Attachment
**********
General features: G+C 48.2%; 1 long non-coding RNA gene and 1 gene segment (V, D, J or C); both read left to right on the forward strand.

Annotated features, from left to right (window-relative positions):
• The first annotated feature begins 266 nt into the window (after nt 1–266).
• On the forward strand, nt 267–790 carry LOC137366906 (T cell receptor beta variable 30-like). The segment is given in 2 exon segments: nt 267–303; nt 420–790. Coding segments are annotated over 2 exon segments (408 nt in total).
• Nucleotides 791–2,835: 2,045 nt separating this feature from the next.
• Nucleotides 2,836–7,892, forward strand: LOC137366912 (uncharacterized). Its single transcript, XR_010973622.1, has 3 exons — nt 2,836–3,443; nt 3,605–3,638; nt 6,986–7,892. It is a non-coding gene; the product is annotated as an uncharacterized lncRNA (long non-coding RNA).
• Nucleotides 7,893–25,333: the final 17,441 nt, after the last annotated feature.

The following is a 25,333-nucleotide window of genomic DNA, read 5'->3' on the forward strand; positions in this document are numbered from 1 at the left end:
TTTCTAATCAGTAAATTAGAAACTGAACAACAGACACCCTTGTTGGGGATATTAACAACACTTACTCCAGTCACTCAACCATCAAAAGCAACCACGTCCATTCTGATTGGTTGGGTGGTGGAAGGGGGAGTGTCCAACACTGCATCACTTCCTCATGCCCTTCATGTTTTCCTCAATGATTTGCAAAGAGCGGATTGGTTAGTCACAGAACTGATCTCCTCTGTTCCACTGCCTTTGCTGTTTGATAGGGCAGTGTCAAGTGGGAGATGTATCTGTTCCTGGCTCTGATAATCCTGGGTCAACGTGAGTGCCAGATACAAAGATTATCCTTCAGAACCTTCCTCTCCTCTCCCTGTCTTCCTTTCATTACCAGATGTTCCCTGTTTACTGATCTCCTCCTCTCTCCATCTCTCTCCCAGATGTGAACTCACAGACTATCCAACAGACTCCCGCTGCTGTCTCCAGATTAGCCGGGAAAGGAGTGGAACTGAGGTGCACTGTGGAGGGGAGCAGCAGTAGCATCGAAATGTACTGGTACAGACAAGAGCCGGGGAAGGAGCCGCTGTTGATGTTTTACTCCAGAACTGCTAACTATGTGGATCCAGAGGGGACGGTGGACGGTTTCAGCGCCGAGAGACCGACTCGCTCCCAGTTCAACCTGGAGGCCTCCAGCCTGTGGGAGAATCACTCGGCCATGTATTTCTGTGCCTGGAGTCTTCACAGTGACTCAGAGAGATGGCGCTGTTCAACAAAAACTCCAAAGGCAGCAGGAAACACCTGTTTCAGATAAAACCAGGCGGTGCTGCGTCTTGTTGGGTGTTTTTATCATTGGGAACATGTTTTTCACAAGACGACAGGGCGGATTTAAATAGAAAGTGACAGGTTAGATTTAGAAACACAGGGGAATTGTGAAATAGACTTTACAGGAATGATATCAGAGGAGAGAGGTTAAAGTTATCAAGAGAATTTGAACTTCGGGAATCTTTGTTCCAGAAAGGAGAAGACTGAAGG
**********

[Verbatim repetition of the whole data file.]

General features: G+C 48.2%; 1 long non-coding RNA gene and 1 gene segment (V, D, J or C); both read left to right on the forward strand.

Annotated features, from left to right (window-relative positions):
• The first annotated feature begins 266 nt into the window (after nt 1–266).
• On the forward strand, nt 267–790 carry LOC137366906 (T cell receptor beta variable 30-like). The segment is given in 2 exon segments: nt 267–303; nt 420–790. Coding segments are annotated over 2 exon segments (408 nt in total).
• Nucleotides 791–2,835: 2,045 nt separating this feature from the next.
• Nucleotides 2,836–7,892, forward strand: LOC137366912 (uncharacterized). Its single transcript, XR_010973622.1, has 3 exons — nt 2,836–3,443; nt 3,605–3,638; nt 6,986–7,892. It is a non-coding gene; the product is annotated as an uncharacterized lncRNA (long non-coding RNA).
• Nucleotides 7,893–25,333: the final 17,441 nt, after the last annotated feature.

The following is a 25,333-nucleotide window of genomic DNA, read 5'->3' on the forward strand; positions in this document are numbered from 1 at the left end:
TTTCTAATCAGTAAATTAGAAACTGAACAACAGACACCCTTGTTGGGGATATTAACAACACTTACTCCAGTCACTCAACCATCAAAAGCAACCACGTCCATTCTGATTGGTTGGGTGGTGGAAGGGGGAGTGTCCAACACTGCATCACTTCCTCATGCCCTTCATGTTTTCCTCAATGATTTGCAAAGAGCGGATTGGTTAGTCACAGAACTGATCTCCTCTGTTCCACTGCCTTTGCTGTTTGATAGGGCAGTGTCAAGTGGGAGATGTATCTGTTCCTGGCTCTGATAATCCTGGGTCAACGTGAGTGCCAGATACAAAGATTATCCTTCAGAACCTTCCTCTCCTCTCCCTGTCTTCCTTTCATTACCAGATGTTCCCTGTTTACTGATCTCCTCCTCTCTCCATCTCTCTCCCAGATGTGAACTCACAGACTATCCAACAGACTCCCGCTGCTGTCTCCAGATTAGCCGGGAAAGGAGTGGAACTGAGGTGCACTGTGGAGGGGAGCAGCAGTAGCATCGAAATGTACTGGTACAGACAAGAGCCGGGGAAGGAGCCGCTGTTGATGTTTTACTCCAGAACTGCTAACTATGTGGATCCAGAGGGGACGGTGGACGGTTTCAGCGCCGAGAGACCGACTCGCTCCCAGTTCAACCTGGAGGCCTCCAGCCTGTGGGAGAATCACTCGGCCATGTATTTCTGTGCCTGGAGTCTTCACAGTGACTCAGAGAGATGGCGCTGTTCAACAAAAACTCCAAAGGCAGCAGGAAACACCTGTTTCAGATAAAACCAGGCGGTGCTGCGTCTTGTTGGGTGTTTTTATCATTGGGAACATGTTTTTCACAAGACGACAGGGCGGATTTAAATAGAAAGTGACAGGTTAGATTTAGAAACACAGGGGAATTGTGAAATAGACTTTACAGGAATGATATCAGAGGAGAGAGGTTAAAGTTATCAAGAGAATTTGAACTTCGGGAATCTTTGTTCCAGAAAGGAGAAGACTGAAGG